Liberty Utilities pushes gas pipeline but opponents push back

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Christian Muniz, Jimmy Muniz, Danny Brasier, and Erik Diaz of Labor Local 668, who hope for employment with the Liberty Utilities pipeline project. Photo/Laura Aronson

MANCHESTER, NH – In an effort to build public support for its proposed Granite Bridge gas pipeline that would run under Route 101 from the Seacoast to Manchester, Liberty Utilities held an open house at the Derryfield Country Club Restaurant on August 21.

It was a cool, breezy evening, a break from the weeks of heat. Pulling their bags, golfers crossed Mammoth Road to play a round while Liberty employees spread informational flyers on tables around the banquet room. Visitors walked in and stood in small groups chatting with the Liberty staff.

Mike Licata of Liberty Utilities and Pat Martin of ECHO Action discuss the project while State Sen. Kevin Cavanugh and Jennifer Dube listen. Photo/Laura Aronson

Liberty representatives eagerly involved visitors in conversations, including union workers hoping for employment, and emphasized the benefits of the pipeline, including service to residents and businesses along its route, cost savings, elimination of on-site fuel storage, and reductions in greenhouse gas emissions, while pipeline opponents disputed them.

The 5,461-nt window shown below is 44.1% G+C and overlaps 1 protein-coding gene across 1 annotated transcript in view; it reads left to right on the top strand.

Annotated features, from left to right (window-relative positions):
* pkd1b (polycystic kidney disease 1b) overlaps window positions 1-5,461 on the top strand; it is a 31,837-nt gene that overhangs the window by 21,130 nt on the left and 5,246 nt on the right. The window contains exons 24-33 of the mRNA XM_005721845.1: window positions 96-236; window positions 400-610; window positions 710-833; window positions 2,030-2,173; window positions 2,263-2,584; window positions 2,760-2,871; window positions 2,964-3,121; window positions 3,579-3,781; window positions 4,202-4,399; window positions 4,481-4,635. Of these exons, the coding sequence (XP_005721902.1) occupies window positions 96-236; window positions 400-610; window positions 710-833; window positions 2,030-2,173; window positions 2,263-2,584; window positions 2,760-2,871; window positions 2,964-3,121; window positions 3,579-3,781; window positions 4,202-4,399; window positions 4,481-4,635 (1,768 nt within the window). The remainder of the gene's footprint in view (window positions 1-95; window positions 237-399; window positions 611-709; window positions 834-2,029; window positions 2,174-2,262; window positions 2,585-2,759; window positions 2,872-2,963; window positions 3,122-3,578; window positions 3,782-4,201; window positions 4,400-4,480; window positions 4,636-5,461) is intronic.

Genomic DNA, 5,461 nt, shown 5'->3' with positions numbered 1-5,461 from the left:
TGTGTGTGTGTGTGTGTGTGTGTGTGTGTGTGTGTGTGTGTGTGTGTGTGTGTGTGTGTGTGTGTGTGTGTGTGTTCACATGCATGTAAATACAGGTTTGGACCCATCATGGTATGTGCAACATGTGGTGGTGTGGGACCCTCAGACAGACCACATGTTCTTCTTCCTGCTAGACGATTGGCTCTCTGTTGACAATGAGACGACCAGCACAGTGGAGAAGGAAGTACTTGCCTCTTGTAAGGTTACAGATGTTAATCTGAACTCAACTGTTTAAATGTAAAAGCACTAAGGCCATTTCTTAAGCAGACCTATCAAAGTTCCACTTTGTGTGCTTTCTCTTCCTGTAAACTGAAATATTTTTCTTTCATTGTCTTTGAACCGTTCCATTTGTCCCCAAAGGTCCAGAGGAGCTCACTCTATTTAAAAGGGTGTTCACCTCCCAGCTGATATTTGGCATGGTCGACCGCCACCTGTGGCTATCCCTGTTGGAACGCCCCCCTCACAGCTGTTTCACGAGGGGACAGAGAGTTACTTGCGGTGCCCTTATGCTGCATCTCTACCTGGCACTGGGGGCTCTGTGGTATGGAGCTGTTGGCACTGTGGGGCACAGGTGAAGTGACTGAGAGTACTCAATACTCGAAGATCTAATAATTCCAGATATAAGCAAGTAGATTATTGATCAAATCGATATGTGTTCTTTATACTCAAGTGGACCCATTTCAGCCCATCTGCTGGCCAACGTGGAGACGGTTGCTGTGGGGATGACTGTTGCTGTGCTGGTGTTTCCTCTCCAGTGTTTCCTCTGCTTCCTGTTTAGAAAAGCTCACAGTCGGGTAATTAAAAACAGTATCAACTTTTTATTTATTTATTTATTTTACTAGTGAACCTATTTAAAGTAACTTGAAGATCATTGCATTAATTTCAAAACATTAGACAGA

Sue Durling of ECHO Action, a pipeline opponent, manned an information table in the parking lot where an elderly couple from Candia stopped to talk with her. The couple, who asked to remain anonymous, explained that they are project abutters, with land and a home on Route 101. A year ago, they knew something was coming when a surveyor appeared, followed by a notification letter.

Sue Durling of ECHO Action set up a table outside the Derryfield Country Club to offer an alternative view of the proposed Granite Bridge gas pipeline. Photo/Laura Aronson

The woman, who is in her 70s, said, “I have a hopeless feeling, dealing with a big, corporate utility with lawyers and money. They’ll only listen when a lot of people get involved. I was a girl in Chicopee, Massachusetts, when there was a major gas explosion that killed several people. I went to school with kids whose parents were killed.  After that, the new developments were all electric. There is no gas now in Candia. They will take part of our land and our orchard to build this project.”

Durling said, “My concern is that while they are blasting granite with horizontal directional drilling, they will disrupt the underground water table. This is very close to Lake Massabesic, the city’s water source.”

State Senator Cavanaugh, whose district includes north Manchester, and who is a city alderman, said he had asked a city water manager about concerns for Lake Massabesic, and was reassured when the water manager told him there would be no problem.

John Gage, chapter leader of the Citizens Climate Lobby NH South Central Chapter, offered a copy of his letter to the editor, in which he wrote, “Short-sighted bets like Granite Bridge will predictably lead to higher energy prices and delay our state’s transition to cheaper and cleaner 21st-century energy solutions.”